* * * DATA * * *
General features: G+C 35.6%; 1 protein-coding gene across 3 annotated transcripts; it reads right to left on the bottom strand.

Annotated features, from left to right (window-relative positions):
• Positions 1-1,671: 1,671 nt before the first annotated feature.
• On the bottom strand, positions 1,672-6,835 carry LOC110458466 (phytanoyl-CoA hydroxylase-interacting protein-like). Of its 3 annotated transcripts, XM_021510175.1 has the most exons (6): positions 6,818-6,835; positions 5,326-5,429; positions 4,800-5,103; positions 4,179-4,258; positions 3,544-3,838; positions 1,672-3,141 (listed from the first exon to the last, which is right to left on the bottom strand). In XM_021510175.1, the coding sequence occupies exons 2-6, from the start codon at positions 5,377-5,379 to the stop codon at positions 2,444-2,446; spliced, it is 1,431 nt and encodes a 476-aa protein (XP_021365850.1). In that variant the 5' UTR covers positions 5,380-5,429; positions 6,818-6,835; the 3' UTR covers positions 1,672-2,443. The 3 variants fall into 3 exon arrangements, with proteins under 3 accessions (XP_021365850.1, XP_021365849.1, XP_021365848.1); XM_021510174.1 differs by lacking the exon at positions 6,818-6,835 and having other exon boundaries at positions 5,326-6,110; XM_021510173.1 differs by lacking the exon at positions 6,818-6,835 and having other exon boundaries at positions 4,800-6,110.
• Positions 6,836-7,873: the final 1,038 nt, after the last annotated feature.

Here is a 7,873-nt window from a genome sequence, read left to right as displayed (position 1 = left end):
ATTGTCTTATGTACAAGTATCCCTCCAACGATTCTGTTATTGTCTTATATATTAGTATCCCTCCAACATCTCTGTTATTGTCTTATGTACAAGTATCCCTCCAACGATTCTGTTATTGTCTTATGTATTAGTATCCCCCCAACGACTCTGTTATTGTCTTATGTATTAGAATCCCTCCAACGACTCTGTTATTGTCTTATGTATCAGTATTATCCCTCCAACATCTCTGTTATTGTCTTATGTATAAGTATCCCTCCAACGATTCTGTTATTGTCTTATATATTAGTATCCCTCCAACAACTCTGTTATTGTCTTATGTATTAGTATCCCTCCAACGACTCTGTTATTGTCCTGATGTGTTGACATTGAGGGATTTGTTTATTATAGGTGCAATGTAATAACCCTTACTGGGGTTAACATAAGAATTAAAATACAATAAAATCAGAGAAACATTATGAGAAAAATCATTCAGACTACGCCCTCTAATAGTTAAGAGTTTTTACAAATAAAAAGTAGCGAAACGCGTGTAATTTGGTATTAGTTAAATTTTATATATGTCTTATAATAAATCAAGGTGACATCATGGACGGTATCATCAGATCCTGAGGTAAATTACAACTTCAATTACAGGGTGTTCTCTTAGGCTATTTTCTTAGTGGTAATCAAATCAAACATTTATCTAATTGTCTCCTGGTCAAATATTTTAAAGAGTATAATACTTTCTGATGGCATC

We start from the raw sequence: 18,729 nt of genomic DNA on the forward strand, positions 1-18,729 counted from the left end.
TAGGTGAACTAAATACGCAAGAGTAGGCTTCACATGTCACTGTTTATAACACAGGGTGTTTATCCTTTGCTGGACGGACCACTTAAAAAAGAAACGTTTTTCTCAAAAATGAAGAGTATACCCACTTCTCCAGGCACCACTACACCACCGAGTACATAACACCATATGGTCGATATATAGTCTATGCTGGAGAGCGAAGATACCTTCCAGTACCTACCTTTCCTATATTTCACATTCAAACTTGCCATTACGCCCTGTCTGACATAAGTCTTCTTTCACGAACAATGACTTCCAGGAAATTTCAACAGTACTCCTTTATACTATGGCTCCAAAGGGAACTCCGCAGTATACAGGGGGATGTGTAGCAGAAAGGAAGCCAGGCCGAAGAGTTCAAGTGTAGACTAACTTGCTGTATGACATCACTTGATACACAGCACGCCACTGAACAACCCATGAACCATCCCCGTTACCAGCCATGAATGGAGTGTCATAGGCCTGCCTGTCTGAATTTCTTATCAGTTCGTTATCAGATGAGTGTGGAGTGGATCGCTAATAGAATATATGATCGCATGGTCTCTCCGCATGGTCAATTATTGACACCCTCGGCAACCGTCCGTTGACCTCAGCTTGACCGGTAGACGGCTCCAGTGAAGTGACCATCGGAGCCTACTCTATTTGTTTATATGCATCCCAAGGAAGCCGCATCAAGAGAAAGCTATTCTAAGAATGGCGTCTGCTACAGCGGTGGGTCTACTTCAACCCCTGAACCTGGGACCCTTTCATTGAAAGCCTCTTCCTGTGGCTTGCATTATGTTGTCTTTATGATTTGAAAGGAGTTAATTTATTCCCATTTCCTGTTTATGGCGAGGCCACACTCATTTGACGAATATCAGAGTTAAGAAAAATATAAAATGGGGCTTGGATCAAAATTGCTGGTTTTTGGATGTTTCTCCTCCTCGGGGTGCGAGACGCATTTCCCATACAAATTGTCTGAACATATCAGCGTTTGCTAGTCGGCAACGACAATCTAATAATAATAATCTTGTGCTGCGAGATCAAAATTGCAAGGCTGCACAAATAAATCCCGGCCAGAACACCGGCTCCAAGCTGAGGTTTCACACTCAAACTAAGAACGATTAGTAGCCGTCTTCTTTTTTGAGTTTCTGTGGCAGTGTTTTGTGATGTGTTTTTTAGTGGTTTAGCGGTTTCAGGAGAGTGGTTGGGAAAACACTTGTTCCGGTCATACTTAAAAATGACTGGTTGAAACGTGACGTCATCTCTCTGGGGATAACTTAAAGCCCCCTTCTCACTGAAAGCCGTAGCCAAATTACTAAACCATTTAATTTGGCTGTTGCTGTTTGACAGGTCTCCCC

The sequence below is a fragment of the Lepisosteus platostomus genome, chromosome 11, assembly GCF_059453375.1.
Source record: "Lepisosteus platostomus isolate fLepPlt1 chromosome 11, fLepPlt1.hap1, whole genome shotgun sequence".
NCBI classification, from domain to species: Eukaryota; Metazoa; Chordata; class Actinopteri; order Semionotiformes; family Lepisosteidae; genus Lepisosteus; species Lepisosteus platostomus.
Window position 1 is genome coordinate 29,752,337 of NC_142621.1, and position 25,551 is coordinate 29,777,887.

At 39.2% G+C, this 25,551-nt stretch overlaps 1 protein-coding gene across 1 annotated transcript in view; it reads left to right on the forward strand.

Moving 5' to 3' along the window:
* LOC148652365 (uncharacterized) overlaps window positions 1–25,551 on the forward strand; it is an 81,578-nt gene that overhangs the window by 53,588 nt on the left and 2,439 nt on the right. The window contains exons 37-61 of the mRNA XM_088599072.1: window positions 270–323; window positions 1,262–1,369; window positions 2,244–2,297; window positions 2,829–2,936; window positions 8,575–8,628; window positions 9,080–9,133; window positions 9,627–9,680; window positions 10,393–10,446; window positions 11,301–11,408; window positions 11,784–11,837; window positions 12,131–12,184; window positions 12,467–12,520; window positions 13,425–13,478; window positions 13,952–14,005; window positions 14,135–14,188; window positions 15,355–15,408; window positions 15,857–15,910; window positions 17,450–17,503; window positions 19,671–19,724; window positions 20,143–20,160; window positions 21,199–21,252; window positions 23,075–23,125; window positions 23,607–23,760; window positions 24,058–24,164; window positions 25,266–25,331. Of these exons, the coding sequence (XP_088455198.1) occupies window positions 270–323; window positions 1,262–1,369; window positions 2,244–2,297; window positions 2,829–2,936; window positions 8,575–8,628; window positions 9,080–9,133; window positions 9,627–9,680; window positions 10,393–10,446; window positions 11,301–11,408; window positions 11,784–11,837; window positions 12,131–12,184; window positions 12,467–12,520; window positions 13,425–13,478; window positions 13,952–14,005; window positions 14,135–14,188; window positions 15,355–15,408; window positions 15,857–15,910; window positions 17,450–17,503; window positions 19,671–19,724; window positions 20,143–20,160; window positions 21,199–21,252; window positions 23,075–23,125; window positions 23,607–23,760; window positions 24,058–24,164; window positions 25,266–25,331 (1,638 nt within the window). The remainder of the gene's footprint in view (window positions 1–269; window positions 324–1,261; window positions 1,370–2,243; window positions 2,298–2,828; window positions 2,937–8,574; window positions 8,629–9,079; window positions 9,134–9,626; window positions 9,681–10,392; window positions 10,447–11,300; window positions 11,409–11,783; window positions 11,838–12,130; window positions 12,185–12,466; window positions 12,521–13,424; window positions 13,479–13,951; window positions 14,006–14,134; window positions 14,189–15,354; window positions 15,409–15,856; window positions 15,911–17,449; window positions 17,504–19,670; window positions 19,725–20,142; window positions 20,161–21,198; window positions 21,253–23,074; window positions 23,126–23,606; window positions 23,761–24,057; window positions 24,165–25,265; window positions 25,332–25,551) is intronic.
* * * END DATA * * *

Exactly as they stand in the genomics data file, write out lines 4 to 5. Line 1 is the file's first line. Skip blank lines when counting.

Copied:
• On the bottom strand, positions 1,672-6,835 carry LOC110458466 (phytanoyl-CoA hydroxylase-interacting protein-like). Of its 3 annotated transcripts, XM_021510175.1 has the most exons (6): positions 6,818-6,835; positions 5,326-5,429; positions 4,800-5,103; positions 4,179-4,258; positions 3,544-3,838; positions 1,672-3,141 (listed from the first exon to the last, which is right to left on the bottom strand). In XM_021510175.1, the coding sequence occupies exons 2-6, from the start codon at positions 5,377-5,379 to the stop codon at positions 2,444-2,446; spliced, it is 1,431 nt and encodes a 476-aa protein (XP_021365850.1). In that variant the 5' UTR covers positions 5,380-5,429; positions 6,818-6,835; the 3' UTR covers positions 1,672-2,443. The 3 variants fall into 3 exon arrangements, with proteins under 3 accessions (XP_021365850.1, XP_021365849.1, XP_021365848.1); XM_021510174.1 differs by lacking the exon at positions 6,818-6,835 and having other exon boundaries at positions 5,326-6,110; XM_021510173.1 differs by lacking the exon at positions 6,818-6,835 and having other exon boundaries at positions 4,800-6,110.
• Positions 6,836-7,873: the final 1,038 nt, after the last annotated feature.